Australian house, apartment markets to moderate in 2016-17
South-east Queensland is predicted to be the standout performer in Australian property, with its markets forecast to increase rates of growth over 2016-17.
Australia’s house and apartment markets are beginning to stabilise, although most capital cities are still showing growth.
That view is backed up by analysis from Jones Lang LaSalle (JLL), which shows a broad slowdown in growth, but with some upside for south-east Queensland. JLL’s analysis for the year to April 2016 reveals the state of the major capital city housing and apartment markets:
- Sydney: house price growth in Australia’s biggest market has eased after three strong years, with the median house price at $805,000, having grown 7.5% year-on-year. Apartment price growth has been slower, at 7.3% year-on-year.
- Melbourne: median house price was $610,000, having grown 10.7% year-on-year, while median prices for apartments was $469,000, with growth of 2.5% over the 12-month period. Auction clearance rates dropped to 70.3%, down from 80% over the year.
- Brisbane: median prices were $495,200 for houses and $398,000 for apartments. Price growth for houses was 4.9% year-on-year, but just 0.5% for apartments. However, Brisbane listings are on the rise, with total listings for the year up 3.8% and new listings up 10.8%. Brisbane auction clearance rates have also increased marginally to 46.5% on a higher number of auctions.
- Adelaide: median house prices were $443,500, with growth of 3.3% year-on-year. Median apartment prices were $340,000, up 2% over 12 months. Listings in Adelaide are on the rise, with house listings up 7.9% and apartments up 11%.
- Canberra: house prices in this market increased only marginally over 12 months, rising just 1.9% to a median of $597,500, while apartment prices fell by 0.9% to $415,000. House listings for the year increased by only 0.8%, while new listings declined by 9.4%. The number of apartments listed declined, with total listings down 2.9% and new listings down 8.6%.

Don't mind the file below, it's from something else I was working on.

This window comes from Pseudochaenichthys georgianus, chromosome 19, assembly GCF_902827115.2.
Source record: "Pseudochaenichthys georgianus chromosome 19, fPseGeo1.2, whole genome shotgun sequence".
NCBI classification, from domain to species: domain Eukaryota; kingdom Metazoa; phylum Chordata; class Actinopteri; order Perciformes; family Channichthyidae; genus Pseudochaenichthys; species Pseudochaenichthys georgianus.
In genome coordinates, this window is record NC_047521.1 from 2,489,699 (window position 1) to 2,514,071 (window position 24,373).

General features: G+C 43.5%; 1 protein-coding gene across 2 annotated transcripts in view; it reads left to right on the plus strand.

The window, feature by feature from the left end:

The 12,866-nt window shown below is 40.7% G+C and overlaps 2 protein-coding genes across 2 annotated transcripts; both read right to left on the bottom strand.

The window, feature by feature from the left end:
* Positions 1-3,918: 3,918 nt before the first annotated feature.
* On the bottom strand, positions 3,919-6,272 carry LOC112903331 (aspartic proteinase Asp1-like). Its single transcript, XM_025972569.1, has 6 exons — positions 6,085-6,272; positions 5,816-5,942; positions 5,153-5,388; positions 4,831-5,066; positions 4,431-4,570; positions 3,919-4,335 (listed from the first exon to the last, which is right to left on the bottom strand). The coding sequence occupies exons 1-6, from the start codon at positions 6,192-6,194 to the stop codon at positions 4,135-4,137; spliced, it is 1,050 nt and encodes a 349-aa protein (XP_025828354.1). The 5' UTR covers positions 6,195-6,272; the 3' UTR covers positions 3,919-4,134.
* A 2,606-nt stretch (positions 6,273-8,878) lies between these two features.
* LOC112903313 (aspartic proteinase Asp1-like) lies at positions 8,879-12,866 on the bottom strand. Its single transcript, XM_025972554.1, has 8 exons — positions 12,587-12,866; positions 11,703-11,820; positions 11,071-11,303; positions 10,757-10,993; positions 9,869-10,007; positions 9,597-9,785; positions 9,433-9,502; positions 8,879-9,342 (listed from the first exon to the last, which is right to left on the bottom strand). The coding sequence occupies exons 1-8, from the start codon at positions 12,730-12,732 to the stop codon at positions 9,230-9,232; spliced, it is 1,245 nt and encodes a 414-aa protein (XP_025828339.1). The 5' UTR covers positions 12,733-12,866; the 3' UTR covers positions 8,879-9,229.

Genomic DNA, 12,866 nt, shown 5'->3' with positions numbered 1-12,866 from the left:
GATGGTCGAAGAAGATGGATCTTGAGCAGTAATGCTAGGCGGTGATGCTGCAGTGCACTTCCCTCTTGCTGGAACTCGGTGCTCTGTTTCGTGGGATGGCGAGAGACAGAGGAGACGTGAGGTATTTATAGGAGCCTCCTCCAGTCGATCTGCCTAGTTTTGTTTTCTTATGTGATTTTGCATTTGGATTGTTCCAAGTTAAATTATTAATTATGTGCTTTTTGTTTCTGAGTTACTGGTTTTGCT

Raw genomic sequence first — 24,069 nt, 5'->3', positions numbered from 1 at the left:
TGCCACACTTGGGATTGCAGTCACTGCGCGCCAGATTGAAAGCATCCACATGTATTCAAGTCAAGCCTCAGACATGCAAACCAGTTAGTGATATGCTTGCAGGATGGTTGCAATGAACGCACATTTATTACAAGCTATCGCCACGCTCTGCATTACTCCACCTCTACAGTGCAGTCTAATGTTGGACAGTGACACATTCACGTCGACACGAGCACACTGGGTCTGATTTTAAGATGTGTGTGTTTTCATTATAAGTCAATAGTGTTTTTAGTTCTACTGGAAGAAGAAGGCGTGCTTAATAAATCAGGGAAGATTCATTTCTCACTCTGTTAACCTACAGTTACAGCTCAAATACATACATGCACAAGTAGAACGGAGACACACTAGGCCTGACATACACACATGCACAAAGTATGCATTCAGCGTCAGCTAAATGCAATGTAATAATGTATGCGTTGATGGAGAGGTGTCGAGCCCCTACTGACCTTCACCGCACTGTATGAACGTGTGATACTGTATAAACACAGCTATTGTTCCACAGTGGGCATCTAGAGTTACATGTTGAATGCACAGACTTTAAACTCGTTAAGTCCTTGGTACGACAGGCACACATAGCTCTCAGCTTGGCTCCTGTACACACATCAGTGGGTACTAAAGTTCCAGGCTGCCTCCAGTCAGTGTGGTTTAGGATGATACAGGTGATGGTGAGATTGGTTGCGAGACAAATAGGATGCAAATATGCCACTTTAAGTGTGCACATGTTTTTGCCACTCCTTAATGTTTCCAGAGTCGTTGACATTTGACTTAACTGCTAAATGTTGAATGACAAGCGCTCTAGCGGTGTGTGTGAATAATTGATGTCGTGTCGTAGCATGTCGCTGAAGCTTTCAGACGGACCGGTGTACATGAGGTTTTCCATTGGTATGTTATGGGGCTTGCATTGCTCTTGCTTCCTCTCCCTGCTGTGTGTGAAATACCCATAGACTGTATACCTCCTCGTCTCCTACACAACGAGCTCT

- Perth: continuing to suffer from the downturn in the mining industry, Perth dwelling prices have declined. Median house prices were $510,000, a fall of 2% year-on-year, while apartments were $420,000, a drop of 1.9%. Sales listings for the year were up substantially, with house listings increasing by 19.1% and new listings up 0.9%, while apartment listings increased by 11.4%, although new listings declined by 8.9%.
Many investors are speculating about the chances of a property market crash, but this is only likely if interest rates increase dramatically, Australia plunges into economic recession, or massive oversupply is suddenly introduced. A combination of all three of these is highly unlikely.
Economists and analysts seem to agree the rate of growth in our biggest housing markets, Melbourne and Sydney, will slow in the short to medium term, to between 5% and 7%.
South-east Queensland appears set to be the stand-out performer for the foreseeable future, with the Golden Triangle of Brisbane, the Gold Coast and Sunshine Coast house markets expected to increase their rate of growth over 2016-17.
The forecast for Perth and Darwin markets is gloomy, however – these cities have been hit by the slowdown in the mining industry, which is expected to limit growth in the near term.
In this environment, investors can afford to wait for better opportunities to present themselves. As AMP Capital’s Head of Investment Strategy and Chief Economist, Shane Oliver, points out: “There’s no incentive to rush out and buy now, particularly in Sydney and Melbourne, as their property markets are likely to cool. In Perth and other cities, it’s probably best to hold off on buying property for now as prices face more downside.”
Are you planning a home move? What is the market like in your area?